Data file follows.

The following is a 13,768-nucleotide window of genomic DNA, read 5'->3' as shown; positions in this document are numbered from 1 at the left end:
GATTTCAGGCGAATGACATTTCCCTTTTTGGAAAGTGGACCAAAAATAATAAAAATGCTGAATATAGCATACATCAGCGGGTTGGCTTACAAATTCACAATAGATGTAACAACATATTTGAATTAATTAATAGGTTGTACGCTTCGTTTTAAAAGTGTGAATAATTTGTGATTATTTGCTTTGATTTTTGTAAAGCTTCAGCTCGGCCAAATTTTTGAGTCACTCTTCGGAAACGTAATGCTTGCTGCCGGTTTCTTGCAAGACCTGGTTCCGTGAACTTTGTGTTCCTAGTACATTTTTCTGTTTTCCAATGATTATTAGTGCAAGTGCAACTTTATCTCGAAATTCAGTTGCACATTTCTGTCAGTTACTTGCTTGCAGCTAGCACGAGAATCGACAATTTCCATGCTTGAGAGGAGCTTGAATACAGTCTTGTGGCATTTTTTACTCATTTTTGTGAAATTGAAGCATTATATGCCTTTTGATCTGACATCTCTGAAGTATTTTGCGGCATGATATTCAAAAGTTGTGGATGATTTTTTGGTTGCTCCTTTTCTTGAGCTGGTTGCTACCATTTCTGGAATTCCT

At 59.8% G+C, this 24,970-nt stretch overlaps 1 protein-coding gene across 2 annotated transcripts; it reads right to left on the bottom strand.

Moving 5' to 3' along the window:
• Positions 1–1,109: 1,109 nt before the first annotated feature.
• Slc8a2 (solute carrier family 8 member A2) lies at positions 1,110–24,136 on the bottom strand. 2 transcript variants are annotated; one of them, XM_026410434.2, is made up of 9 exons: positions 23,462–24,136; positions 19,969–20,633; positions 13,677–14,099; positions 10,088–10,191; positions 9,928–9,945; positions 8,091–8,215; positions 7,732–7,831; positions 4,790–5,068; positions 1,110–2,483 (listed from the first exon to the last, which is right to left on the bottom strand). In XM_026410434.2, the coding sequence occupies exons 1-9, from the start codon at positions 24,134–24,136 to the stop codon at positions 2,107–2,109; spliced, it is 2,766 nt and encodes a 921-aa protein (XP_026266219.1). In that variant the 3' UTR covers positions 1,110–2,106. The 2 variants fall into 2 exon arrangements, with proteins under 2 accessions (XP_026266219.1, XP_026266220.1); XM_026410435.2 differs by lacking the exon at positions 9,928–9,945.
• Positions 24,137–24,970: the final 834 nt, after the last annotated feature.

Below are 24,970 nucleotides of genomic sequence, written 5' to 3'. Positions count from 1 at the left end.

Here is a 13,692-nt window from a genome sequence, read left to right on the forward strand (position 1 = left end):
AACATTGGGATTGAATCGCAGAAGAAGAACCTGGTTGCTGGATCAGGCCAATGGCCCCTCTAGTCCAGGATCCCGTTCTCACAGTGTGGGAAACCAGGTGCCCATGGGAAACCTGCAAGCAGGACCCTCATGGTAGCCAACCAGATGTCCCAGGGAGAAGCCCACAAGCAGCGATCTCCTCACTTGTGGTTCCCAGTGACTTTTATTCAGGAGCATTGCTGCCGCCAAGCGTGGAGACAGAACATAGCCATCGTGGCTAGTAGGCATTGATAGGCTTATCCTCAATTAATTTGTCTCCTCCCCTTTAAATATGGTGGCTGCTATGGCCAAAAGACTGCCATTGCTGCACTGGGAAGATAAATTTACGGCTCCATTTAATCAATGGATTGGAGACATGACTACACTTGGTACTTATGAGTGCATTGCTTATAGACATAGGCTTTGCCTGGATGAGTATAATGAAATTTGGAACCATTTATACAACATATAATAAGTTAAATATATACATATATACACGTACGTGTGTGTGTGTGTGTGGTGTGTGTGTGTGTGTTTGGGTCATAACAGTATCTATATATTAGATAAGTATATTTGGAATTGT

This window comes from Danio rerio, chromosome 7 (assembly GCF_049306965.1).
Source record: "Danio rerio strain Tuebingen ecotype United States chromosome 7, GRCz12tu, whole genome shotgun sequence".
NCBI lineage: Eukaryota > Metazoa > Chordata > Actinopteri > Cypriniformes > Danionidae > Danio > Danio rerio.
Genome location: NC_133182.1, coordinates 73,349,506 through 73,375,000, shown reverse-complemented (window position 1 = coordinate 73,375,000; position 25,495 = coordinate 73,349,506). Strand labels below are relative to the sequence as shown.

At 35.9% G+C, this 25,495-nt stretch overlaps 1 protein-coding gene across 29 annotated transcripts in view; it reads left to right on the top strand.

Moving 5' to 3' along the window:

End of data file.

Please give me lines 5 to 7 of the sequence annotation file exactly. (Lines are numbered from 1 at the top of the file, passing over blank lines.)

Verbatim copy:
• Positions 1–1,109: 1,109 nt before the first annotated feature.
• Slc8a2 (solute carrier family 8 member A2) lies at positions 1,110–24,136 on the bottom strand. 2 transcript variants are annotated; one of them, XM_026410434.2, is made up of 9 exons: positions 23,462–24,136; positions 19,969–20,633; positions 13,677–14,099; positions 10,088–10,191; positions 9,928–9,945; positions 8,091–8,215; positions 7,732–7,831; positions 4,790–5,068; positions 1,110–2,483 (listed from the first exon to the last, which is right to left on the bottom strand). In XM_026410434.2, the coding sequence occupies exons 1-9, from the start codon at positions 24,134–24,136 to the stop codon at positions 2,107–2,109; spliced, it is 2,766 nt and encodes a 921-aa protein (XP_026266219.1). In that variant the 3' UTR covers positions 1,110–2,106. The 2 variants fall into 2 exon arrangements, with proteins under 2 accessions (XP_026266219.1, XP_026266220.1); XM_026410435.2 differs by lacking the exon at positions 9,928–9,945.
• Positions 24,137–24,970: the final 834 nt, after the last annotated feature.